The intended learners must be assessed too so that each learner can access only what is required and in a format that is suitable. After all, flexibility is one of the foremost advantages of the hybrid learning model.
- Set priorities: To create content efficiently, the learning team must prioritise what elements of the training modules will be created first. Switching to a hybrid model for the first time is a large undertaking and must be planned well.
- Structure the programme smartly: For the programme to be a success, it must be designed in small digestible parts so that learners do not tire of it and it should include sufficient simulations and relatable storylines.
- Outline clear responsibilities: To ensure budget and scheduling efficiencies, and to minimise conflicts along the way, responsibilities of the client/organisation and the service providers, if any, must be set out clearly.
- Establish a roll-out strategy: A detailed strategy decides the execution plan of the learning programme. Some of the aspects that need to be covered include how the concerned employees will be informed, where will the classroom trainers be accommodated, how will the learning outcome be incorporated in the learner’s role in the organisation, and many more.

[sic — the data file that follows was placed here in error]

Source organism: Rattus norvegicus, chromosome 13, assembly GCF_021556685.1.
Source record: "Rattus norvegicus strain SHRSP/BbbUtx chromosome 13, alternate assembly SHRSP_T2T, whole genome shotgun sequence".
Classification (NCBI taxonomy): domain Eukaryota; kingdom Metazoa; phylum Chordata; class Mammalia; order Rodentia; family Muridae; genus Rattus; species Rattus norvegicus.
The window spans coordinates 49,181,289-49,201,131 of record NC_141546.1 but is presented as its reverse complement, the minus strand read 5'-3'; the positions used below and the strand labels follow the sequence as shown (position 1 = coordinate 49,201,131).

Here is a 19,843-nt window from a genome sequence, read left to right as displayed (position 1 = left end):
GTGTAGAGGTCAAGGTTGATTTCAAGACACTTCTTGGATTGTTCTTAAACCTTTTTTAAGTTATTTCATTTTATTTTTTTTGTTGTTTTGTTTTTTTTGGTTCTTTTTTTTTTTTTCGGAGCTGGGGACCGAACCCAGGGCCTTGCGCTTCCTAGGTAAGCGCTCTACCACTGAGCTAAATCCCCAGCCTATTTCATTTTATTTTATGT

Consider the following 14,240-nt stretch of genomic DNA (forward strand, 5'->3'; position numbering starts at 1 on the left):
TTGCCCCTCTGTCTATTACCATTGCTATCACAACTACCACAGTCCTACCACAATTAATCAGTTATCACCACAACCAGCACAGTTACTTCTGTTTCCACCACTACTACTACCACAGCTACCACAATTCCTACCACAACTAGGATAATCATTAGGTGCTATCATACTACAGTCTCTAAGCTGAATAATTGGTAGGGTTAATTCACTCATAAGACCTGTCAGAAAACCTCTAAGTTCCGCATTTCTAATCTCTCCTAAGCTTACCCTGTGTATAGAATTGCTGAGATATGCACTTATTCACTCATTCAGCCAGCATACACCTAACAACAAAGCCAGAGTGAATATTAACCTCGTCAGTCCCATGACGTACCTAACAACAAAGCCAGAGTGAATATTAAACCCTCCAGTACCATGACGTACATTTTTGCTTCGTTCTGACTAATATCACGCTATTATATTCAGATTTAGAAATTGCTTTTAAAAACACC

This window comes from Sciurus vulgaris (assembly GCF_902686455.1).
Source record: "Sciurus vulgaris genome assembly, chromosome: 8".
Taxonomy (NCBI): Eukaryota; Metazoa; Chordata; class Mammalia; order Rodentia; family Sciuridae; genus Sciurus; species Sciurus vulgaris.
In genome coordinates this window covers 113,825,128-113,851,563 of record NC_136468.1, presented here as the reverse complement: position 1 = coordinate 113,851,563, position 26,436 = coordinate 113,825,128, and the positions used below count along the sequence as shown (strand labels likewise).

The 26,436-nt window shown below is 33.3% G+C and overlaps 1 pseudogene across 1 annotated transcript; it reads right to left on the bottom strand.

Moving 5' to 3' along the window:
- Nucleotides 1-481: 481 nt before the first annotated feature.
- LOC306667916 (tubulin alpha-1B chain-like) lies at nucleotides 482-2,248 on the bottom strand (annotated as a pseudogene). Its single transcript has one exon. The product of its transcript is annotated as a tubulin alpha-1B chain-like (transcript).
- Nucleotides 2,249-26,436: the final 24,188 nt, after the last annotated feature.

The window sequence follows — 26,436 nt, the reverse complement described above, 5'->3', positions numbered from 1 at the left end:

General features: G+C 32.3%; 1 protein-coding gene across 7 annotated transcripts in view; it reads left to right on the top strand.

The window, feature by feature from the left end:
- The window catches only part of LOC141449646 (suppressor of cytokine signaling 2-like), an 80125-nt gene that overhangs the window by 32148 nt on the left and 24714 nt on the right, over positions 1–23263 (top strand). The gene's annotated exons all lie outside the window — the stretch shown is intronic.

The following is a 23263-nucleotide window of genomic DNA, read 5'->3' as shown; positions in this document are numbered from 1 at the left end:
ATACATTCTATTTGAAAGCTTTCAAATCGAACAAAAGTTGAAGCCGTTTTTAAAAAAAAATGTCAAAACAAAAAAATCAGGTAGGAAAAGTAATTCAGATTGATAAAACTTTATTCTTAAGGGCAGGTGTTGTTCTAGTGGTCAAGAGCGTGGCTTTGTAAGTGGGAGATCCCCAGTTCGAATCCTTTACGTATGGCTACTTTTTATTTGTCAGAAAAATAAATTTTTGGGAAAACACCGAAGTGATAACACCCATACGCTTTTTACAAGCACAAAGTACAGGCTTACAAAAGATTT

- Track the expected ROI: The complete effectiveness of a programme can be measured only after the programme is completed and employees have had a chance to incorporate some of the learnings. However, baseline numbers can be set before the start date and the same numbers can be measured later in the year.
Clearly, the hybrid learning model is making quite an impact in the learning sector and pushing traditional boundaries. It is helping organisations meet employees at their work locations, whether it is in office, at home or any other remote location. It is indeed the future.